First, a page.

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Monday, October 25, 2021

Pot abuse didn’t increase in states that legalized recreational marijuana, study says

Sept. 27 (UPI) — Marijuana abuse has not increased in states that have enacted laws legalizing recreational forms of the drug, a study published Monday by JAMA Network Open found.

Just under 2% of people living in states in which recreational marijuana use has been legalized reported having been diagnosed with marijuana use disorder, the data showed.

In comparison, slightly more than 1% of residents in non-legalization states indicated they had been given a marijuana use disorder diagnosis.

However, legalization laws have had different effects on marijuana use among those of different racial and ethnic groups, with Hispanic people 33% more likely to report past-year use of the drug following legalization, according to the researchers.

Similarly, White people living in states in which recreational use is allowed were 21% more likely to indicate past-year use than they were when the drug was still illegal.

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Conversely, enactment of laws allowing for recreational marijuana use led to little if any change in behaviors among Black people.

Across all racial and ethnic — as well as age — groups, reported daily use of marijuana did not substantially increase even after recreational use was legalized.

This suggests that there was not a rise in marijuana use disorder in these states, the researchers said.

“At least in the first few years after recreational cannabis legalization in states that legalized cannabis for adult use, cannabis use only increased among certain demographic subgroups,” study co-author Silvia S. Martins told UPI in an email.

“And, there were virtually no increases in cannabis use frequency and cannabis use disorder,” said Martins, who is director of the Substance Use Epidemiology Unit at Columbia University Mailman School of Public Health in New York City.

In addition, there were no increases in use of the drug among teens ages 12 to 20 following the passage of these laws, a primary concern cited by those opposed to them, she said.

Since Colorado and Washington became the first states to legalize recreational marijuana use in 2012, 17 other states have passed similar legislation, according to the National Conference of State Legislatures.

Use of the drug in these states has increased in the aftermath of these laws, research suggests.

However, before the drug’s legalization in many parts of the country, people of color were up to four times more likely to face criminal charges for possession and use compared with White people, the American Civil Liberties Union reported.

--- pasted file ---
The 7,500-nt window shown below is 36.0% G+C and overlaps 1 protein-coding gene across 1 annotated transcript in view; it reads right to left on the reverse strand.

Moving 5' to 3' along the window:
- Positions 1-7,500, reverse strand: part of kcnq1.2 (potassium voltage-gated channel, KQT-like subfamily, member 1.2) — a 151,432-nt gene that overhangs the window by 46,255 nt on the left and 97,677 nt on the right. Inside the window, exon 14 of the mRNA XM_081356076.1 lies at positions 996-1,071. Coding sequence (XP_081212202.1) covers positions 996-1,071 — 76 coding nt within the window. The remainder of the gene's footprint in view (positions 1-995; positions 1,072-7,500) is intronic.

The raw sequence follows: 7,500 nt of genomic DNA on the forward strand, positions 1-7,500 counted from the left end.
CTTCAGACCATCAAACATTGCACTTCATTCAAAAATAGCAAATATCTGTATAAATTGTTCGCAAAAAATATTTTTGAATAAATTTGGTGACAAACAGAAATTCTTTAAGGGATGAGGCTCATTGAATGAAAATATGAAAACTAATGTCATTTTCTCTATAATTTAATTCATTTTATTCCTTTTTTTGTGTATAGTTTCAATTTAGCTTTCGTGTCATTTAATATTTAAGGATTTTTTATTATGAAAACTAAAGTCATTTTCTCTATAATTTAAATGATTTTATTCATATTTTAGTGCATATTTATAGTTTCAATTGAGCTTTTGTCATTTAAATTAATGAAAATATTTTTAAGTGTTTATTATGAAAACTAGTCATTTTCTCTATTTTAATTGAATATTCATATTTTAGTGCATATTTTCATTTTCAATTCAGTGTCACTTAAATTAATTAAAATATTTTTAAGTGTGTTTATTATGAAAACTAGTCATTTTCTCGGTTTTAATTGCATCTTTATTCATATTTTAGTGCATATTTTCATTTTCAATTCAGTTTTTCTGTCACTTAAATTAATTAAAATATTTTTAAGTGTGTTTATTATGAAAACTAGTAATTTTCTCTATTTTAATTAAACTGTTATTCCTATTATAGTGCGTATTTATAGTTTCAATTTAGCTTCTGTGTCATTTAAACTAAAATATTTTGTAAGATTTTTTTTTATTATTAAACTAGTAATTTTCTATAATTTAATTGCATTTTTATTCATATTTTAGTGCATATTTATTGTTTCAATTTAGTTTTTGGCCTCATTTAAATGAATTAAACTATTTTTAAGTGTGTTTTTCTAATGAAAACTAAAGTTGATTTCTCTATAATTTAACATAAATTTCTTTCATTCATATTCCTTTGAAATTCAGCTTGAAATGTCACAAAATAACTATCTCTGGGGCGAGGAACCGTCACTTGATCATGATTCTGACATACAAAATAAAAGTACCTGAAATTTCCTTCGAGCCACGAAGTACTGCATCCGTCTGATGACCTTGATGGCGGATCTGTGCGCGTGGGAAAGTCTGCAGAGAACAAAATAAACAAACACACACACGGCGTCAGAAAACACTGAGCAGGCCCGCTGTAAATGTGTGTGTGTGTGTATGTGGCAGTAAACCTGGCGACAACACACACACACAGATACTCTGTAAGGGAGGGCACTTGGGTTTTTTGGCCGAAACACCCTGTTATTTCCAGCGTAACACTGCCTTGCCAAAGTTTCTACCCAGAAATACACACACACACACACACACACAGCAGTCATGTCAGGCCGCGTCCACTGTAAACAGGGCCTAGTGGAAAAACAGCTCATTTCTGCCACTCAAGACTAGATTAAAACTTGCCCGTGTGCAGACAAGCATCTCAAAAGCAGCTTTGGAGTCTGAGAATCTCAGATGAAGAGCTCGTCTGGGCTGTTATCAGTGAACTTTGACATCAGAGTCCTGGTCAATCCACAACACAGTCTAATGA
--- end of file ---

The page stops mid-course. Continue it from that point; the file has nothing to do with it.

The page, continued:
To assess the effects of recreational marijuana laws on use of the drug across racial and ethnic groups, Martins and her colleagues analyzed data on usage among nearly 840,000 people in the United States.

The analysis tracked trends in usage between 2008 and 2020 among people living in states that passed legislation allowing recreational use during that period as well as in those that did not.

Just over 16% of participants living in states with laws legalizing recreational marijuana reported past year use, compared with just over 10% of those living in states in which the drug remains illegal.

Similarly, 11% of participants in states that legalized the drug reported past-month use, compared with 6% of those in non-legal states, .

Hispanic people were 45% more likely to report past month marijuana use after their states legalized recreational use than they were before the law change, while White people were 24% more likely to do so.

Less than 2% of participants living in legalization states reported having been diagnosed with marijuana use disorder, while just over 1% of those living in states in which the drug remains illegal did so, the data showed.

“We have not seen significant increases in frequent cannabis use and cannabis use disorders post-adult cannabis use legalization across most demographic subgroups, but we see, as expected increases in use in some demographic subgroups,” Martins said.

“Monitoring both unintended and intended consequences that may be attributable to recreational policy enactment as well as variations in the impacts of different recreational policy provisions by race/ethnicity is needed,” she said.

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